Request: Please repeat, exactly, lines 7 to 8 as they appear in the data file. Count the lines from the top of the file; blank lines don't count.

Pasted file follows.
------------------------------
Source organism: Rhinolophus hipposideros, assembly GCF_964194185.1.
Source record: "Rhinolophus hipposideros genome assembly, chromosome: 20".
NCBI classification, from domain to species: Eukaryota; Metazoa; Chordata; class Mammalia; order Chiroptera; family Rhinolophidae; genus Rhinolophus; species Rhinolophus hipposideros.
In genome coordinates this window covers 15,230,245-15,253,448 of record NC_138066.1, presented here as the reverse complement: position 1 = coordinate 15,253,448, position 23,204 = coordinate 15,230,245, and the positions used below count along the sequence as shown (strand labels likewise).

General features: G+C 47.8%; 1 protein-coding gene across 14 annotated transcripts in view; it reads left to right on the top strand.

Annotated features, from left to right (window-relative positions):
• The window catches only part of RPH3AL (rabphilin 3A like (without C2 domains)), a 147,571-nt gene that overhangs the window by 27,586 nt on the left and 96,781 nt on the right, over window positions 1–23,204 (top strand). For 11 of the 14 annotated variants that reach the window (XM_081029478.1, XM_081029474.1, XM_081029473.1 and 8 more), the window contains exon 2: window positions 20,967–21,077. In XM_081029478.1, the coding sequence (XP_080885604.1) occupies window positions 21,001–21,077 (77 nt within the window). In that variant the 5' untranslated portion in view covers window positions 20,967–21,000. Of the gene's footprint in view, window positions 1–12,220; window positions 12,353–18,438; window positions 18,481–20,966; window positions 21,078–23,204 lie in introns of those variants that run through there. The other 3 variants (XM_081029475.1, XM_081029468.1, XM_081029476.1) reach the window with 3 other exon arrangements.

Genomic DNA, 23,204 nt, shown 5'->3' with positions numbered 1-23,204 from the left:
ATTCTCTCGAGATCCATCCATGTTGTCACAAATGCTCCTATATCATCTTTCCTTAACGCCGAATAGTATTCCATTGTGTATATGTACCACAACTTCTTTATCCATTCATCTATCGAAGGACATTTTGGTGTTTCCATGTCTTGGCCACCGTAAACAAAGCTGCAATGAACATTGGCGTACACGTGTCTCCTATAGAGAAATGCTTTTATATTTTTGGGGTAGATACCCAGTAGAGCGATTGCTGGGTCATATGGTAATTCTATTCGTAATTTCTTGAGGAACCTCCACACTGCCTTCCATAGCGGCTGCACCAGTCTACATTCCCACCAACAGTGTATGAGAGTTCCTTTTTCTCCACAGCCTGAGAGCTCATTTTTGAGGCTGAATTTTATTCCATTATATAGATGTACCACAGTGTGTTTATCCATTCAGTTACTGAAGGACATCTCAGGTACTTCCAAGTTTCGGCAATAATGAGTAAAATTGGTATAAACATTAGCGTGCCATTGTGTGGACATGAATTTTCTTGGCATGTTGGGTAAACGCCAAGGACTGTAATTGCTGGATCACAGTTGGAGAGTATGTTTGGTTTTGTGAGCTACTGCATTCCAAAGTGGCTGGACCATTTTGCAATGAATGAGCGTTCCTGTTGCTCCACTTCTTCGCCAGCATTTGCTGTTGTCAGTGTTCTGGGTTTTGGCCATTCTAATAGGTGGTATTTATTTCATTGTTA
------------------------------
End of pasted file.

• The window catches only part of RPH3AL (rabphilin 3A like (without C2 domains)), a 147,571-nt gene that overhangs the window by 27,586 nt on the left and 96,781 nt on the right, over window positions 1–23,204 (top strand). For 11 of the 14 annotated variants that reach the window (XM_081029478.1, XM_081029474.1, XM_081029473.1 and 8 more), the window contains exon 2: window positions 20,967–21,077. In XM_081029478.1, the coding sequence (XP_080885604.1) occupies window positions 21,001–21,077 (77 nt within the window). In that variant the 5' untranslated portion in view covers window positions 20,967–21,000. Of the gene's footprint in view, window positions 1–12,220; window positions 12,353–18,438; window positions 18,481–20,966; window positions 21,078–23,204 lie in introns of those variants that run through there. The other 3 variants (XM_081029475.1, XM_081029468.1, XM_081029476.1) reach the window with 3 other exon arrangements.

Genomic DNA, 23,204 nt, shown 5'->3' with positions numbered 1-23,204 from the left: